The USS Pennsylvania, the largest sailing warship ever built for the United States, was burned in 1861 to keep it from falling into Confederate hands.

“Basically, it was the most powerful ship in the world in its day,” Denny LaFlame said.

And, thanks to LaFlame, it’s back from the ashes — smaller but still visually impressive.

LaFlame, using made-from-scratch materials, built a 6-foot-high and 8-foot-long model of the USS Pennsylvania. He did it so well that it won’t be docked much longer inside an office at S.U.N. Engineering in Tulsa. The model is being shipped to the U.S. Naval Academy Museum in Annapolis, Maryland, where it will be on display for three to five years.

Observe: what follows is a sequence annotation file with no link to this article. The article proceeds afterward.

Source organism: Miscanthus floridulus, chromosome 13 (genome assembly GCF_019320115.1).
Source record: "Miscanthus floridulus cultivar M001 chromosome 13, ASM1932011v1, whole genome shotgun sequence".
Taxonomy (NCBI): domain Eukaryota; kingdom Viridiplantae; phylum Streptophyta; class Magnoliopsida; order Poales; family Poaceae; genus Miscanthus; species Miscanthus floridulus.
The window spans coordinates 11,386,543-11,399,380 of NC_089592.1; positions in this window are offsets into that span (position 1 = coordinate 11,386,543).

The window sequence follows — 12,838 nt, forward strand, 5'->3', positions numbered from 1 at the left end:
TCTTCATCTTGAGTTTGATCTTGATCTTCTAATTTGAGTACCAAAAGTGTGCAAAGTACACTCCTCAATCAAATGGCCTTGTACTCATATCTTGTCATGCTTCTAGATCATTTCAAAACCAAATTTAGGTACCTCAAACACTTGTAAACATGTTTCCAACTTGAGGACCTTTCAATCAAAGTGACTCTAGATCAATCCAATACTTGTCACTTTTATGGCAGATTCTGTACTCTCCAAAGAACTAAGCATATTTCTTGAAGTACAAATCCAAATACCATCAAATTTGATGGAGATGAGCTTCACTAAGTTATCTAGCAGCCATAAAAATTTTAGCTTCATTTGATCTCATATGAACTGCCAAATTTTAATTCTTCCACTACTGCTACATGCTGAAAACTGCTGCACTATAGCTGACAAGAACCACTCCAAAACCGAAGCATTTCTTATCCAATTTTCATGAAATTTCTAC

The “real” USS Pennsylvania (it was as long as a football field and was manned by a crew of close to 1,100) was built over a 15-year period at a cost of more than $600,000, according to LaFlame. His model, made from an estimated 100,000 parts, took four years to build and was commissioned by Scott Neff, president of S.U.N. Engineering.

Read the full article in the Tulsa World